Summary of Learned Optimism

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Rating

9 Overall

8 Applicability

9 Innovation

8 Style


Recommendation

Despite equal talent and drive, it turns out that optimists will succeed where pessimists fear to tread. The good news is that you can learn optimism and lean on it to respond to adversity and inculcate greater resilience. Through descriptions of dozens of studies performed since the ’70s, author Martin Seligman conveys the history and landscape that define "positive psychology," the science he helped to found. He offers cognitive techniques designed to tweak your natural disposition and give you the advantage of optimism. getAbstract recommends this book as a seminal work of positive psychology.

In this summary, you will learn

  • Why optimists succeed more than pessimists;
  • How to change and become more optimistic; and
  • Why this matters to you and your children.
 

About the Author

Martin E.P. Seligman, Ph.D. is a psychology professor at the University of Pennsylvania and past president of the American Psychological Association. He is a pioneer in the field of positive psychology and the author of Authentic Happiness and The Optimistic Child.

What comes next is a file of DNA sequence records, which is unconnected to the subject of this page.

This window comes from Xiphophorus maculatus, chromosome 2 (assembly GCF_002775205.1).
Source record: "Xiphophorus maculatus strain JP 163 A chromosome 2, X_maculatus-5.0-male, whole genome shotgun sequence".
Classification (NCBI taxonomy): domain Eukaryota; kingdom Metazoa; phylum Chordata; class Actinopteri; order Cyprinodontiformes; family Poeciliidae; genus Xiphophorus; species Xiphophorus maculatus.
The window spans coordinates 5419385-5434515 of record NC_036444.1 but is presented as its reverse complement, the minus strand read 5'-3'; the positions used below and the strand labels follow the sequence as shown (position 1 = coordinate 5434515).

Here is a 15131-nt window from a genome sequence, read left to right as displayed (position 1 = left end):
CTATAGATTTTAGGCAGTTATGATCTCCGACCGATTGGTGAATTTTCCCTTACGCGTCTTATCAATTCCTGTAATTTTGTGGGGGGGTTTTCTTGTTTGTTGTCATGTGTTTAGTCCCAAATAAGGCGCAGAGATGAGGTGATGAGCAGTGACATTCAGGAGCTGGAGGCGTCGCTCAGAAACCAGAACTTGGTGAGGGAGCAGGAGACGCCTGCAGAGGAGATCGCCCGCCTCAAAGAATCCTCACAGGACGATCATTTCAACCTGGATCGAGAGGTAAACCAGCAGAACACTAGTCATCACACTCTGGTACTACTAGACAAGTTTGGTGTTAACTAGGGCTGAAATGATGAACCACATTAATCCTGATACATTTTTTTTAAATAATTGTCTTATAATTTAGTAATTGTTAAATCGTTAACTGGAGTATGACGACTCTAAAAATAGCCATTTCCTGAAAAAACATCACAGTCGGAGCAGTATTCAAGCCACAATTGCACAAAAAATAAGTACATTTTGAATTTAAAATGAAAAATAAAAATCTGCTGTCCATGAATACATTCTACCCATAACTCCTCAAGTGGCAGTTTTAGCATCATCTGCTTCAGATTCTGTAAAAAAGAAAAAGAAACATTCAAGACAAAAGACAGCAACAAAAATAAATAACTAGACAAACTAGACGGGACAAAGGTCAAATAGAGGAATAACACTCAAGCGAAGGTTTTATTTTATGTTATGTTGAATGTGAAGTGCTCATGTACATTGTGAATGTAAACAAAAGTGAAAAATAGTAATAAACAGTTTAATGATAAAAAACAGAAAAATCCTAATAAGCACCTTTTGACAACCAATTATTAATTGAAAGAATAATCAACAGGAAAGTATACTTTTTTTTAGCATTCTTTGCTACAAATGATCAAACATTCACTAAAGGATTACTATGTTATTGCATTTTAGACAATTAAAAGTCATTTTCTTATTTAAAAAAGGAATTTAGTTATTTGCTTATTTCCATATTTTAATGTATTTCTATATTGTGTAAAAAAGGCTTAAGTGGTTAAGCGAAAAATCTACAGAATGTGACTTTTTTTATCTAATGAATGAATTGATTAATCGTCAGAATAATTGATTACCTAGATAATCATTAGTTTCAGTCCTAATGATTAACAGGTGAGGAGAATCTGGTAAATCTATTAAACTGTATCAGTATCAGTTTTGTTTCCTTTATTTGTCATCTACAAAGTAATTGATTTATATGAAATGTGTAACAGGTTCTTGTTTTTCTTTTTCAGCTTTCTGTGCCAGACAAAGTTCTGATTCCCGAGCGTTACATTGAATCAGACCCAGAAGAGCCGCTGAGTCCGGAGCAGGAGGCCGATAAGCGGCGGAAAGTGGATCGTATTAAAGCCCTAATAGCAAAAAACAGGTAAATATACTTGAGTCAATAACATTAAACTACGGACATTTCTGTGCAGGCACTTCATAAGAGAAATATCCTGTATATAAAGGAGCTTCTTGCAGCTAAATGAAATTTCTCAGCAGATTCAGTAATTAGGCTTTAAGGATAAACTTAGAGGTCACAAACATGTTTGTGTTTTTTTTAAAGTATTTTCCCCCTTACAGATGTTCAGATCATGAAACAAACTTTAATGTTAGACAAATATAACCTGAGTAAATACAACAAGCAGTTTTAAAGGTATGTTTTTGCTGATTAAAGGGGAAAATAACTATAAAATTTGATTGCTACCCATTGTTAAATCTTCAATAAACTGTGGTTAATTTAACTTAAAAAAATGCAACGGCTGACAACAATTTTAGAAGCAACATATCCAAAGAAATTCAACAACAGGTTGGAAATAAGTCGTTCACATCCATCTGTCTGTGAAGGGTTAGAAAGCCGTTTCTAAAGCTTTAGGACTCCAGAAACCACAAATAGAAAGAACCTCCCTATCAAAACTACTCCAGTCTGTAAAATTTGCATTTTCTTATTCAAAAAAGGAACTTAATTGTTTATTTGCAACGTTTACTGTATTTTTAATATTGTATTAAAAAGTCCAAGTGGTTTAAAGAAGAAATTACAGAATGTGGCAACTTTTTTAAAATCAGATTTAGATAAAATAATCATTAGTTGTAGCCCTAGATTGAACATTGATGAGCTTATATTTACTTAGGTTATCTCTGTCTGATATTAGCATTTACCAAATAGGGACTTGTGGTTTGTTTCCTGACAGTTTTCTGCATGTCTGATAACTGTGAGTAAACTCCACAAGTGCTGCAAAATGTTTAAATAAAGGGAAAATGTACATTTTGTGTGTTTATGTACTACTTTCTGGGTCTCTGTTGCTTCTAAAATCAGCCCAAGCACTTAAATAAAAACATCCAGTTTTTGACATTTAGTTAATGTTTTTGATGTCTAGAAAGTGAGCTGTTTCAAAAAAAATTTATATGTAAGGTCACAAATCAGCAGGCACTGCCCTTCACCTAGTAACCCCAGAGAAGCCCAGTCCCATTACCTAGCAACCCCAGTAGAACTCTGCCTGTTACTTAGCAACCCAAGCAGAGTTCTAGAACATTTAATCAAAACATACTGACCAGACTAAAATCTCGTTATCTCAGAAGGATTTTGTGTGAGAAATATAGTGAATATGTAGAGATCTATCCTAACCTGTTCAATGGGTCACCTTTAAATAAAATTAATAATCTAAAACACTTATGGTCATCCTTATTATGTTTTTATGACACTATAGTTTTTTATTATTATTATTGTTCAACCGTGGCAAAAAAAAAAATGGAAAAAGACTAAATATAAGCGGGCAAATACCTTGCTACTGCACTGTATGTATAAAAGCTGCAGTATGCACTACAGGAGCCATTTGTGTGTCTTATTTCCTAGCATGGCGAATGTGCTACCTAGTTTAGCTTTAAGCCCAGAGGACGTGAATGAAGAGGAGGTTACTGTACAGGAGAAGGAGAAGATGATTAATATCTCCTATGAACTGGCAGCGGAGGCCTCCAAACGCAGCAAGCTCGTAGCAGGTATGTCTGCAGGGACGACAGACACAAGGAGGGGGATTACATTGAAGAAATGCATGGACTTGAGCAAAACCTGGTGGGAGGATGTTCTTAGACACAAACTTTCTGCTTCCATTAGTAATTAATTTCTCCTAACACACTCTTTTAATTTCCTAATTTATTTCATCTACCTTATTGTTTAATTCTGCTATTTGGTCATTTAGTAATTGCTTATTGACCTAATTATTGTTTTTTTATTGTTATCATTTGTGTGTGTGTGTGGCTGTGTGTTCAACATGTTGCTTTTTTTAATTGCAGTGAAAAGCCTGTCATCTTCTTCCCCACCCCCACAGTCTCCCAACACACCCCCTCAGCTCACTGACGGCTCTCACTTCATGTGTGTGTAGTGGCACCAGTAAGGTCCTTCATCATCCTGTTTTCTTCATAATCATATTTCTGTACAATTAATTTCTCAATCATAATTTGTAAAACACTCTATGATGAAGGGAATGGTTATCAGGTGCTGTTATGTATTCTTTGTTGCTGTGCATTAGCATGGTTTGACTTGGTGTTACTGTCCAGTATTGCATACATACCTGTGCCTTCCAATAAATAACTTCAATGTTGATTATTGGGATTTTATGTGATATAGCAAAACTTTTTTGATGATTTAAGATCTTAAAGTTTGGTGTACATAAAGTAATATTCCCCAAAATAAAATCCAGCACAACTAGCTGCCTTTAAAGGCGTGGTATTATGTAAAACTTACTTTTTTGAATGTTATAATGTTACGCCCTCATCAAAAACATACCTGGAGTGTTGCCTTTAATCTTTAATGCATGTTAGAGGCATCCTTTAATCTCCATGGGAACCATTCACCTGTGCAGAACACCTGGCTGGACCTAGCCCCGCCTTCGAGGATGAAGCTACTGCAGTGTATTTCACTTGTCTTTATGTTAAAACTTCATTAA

Summary

Half Empty, Half Full

Three modern forces have converged to cause an epidemic of depression, particularly in rich, free, prosperous America: 1) the greater emphasis on the individual; 2) the erosion of shared social experiences; and 3) the priority on developing high self-esteem. This societal priority emerged even though self-esteem is a product of success, not a cause. Research suggests that unwarranted high self-regard can lead to violent and criminal behavior. Instead of pushing for self-esteem, parents and educators should be teaching optimism.

The way that the little voice in your head explains your circumstances to you is your "explanatory style." It could be keeping you in a pessimistic funk and generating a belief in your own helplessness. Developing a more optimistic explanatory style can lead you out of that rut. Pessimists see setbacks as perpetual, pervasive and personal. But optimists bounce back from setbacks because they don’t take them as personally. Optimists expect problems to be just temporary. Pessimism derives from a deep-seated sense of helplessness. The pessimistic belief that "nothing I do matters" can become a self-fulfilling prophecy.

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    Shane Bywater 7 years ago
    Great read - and I bought the book. A rather productive book to share with your staff and work through as a book review.....